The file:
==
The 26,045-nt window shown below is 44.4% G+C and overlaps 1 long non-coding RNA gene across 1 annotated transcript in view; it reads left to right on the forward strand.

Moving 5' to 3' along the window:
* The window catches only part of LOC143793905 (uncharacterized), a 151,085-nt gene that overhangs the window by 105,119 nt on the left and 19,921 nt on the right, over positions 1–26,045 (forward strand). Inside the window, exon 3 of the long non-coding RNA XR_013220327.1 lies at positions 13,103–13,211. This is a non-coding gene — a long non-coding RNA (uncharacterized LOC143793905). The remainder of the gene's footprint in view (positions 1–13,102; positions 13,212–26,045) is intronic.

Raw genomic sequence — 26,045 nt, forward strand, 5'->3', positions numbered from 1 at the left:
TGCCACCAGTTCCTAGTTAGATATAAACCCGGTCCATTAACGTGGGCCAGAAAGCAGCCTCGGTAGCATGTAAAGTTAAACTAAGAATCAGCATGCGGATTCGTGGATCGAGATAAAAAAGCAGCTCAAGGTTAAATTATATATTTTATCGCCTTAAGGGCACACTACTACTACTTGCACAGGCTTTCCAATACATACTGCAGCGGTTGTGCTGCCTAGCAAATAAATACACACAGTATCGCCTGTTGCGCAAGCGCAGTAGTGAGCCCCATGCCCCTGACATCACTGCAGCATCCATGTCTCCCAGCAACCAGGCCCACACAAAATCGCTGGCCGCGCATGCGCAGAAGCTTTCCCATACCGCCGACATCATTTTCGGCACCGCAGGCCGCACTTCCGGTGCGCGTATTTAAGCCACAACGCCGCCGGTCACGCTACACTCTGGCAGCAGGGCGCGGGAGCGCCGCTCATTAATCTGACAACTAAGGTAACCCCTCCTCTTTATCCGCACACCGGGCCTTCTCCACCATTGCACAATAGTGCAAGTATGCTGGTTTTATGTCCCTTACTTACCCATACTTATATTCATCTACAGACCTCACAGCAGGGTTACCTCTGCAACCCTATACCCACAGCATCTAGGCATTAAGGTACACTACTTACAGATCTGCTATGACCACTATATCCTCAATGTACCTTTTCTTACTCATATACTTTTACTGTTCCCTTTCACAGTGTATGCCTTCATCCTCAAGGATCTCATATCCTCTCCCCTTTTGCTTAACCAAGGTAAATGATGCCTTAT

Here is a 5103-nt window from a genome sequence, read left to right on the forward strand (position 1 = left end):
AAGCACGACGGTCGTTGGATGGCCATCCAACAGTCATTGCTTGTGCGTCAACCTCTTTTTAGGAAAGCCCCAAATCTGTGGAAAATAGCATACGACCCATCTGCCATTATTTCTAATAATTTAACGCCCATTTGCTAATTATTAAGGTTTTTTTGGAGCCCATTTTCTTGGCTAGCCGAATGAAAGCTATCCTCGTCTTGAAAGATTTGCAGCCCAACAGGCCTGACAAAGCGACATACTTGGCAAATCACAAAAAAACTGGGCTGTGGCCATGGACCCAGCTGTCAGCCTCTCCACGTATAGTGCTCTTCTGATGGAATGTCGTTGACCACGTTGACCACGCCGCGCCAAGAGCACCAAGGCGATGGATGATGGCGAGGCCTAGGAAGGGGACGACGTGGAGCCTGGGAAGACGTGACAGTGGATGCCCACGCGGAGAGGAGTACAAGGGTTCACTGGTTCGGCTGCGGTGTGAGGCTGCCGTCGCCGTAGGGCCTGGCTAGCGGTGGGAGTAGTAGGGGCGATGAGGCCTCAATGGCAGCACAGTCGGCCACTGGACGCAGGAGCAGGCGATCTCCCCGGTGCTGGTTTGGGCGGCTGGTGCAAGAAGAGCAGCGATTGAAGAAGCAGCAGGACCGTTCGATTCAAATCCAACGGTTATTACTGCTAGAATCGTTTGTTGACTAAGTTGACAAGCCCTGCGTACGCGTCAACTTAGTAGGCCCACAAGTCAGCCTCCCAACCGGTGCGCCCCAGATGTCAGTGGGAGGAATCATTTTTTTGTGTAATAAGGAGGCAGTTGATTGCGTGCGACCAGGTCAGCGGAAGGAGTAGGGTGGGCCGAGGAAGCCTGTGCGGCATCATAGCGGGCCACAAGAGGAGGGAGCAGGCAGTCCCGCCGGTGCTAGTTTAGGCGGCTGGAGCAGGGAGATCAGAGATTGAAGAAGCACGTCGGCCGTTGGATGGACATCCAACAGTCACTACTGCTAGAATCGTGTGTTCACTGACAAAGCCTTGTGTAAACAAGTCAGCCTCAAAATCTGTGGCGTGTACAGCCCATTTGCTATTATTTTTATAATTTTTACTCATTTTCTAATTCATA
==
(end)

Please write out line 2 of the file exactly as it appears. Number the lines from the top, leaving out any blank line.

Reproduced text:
Moving 5' to 3' along the window: